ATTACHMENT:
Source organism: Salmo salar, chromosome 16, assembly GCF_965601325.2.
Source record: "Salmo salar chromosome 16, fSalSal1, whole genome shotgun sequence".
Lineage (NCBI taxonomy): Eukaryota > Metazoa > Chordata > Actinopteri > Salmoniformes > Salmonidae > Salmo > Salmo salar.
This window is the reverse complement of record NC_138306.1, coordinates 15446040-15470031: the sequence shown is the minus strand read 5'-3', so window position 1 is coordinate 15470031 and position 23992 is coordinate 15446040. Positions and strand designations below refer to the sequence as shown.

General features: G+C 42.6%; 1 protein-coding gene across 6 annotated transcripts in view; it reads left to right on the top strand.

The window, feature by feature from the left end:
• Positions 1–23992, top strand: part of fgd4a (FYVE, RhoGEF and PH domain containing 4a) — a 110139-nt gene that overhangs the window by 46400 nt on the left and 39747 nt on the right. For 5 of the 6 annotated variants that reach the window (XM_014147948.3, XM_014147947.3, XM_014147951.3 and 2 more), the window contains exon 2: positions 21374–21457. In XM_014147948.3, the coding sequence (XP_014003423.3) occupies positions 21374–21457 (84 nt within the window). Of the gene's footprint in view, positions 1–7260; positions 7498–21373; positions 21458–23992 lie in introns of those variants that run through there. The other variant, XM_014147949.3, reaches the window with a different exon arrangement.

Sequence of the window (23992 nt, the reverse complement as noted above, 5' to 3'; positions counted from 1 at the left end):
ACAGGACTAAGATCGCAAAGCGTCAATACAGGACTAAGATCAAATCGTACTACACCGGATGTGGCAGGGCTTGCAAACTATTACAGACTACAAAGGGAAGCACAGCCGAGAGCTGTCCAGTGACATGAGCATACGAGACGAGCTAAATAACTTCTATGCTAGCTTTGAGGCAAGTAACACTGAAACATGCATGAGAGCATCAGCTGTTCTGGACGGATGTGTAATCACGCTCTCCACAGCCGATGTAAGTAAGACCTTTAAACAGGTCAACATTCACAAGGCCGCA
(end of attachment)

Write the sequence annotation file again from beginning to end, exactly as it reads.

Source organism: Salmo salar, chromosome 16, assembly GCF_965601325.2.
Source record: "Salmo salar chromosome 16, fSalSal1, whole genome shotgun sequence".
Lineage (NCBI taxonomy): Eukaryota > Metazoa > Chordata > Actinopteri > Salmoniformes > Salmonidae > Salmo > Salmo salar.
This window is the reverse complement of record NC_138306.1, coordinates 15446040-15470031: the sequence shown is the minus strand read 5'-3', so window position 1 is coordinate 15470031 and position 23992 is coordinate 15446040. Positions and strand designations below refer to the sequence as shown.

General features: G+C 42.6%; 1 protein-coding gene across 6 annotated transcripts in view; it reads left to right on the top strand.

The window, feature by feature from the left end:
• Positions 1–23992, top strand: part of fgd4a (FYVE, RhoGEF and PH domain containing 4a) — a 110139-nt gene that overhangs the window by 46400 nt on the left and 39747 nt on the right. For 5 of the 6 annotated variants that reach the window (XM_014147948.3, XM_014147947.3, XM_014147951.3 and 2 more), the window contains exon 2: positions 21374–21457. In XM_014147948.3, the coding sequence (XP_014003423.3) occupies positions 21374–21457 (84 nt within the window). Of the gene's footprint in view, positions 1–7260; positions 7498–21373; positions 21458–23992 lie in introns of those variants that run through there. The other variant, XM_014147949.3, reaches the window with a different exon arrangement.

Sequence of the window (23992 nt, the reverse complement as noted above, 5' to 3'; positions counted from 1 at the left end):
ACAGGACTAAGATCGCAAAGCGTCAATACAGGACTAAGATCAAATCGTACTACACCGGATGTGGCAGGGCTTGCAAACTATTACAGACTACAAAGGGAAGCACAGCCGAGAGCTGTCCAGTGACATGAGCATACGAGACGAGCTAAATAACTTCTATGCTAGCTTTGAGGCAAGTAACACTGAAACATGCATGAGAGCATCAGCTGTTCTGGACGGATGTGTAATCACGCTCTCCACAGCCGATGTAAGTAAGACCTTTAAACAGGTCAACATTCACAAGGCCGCA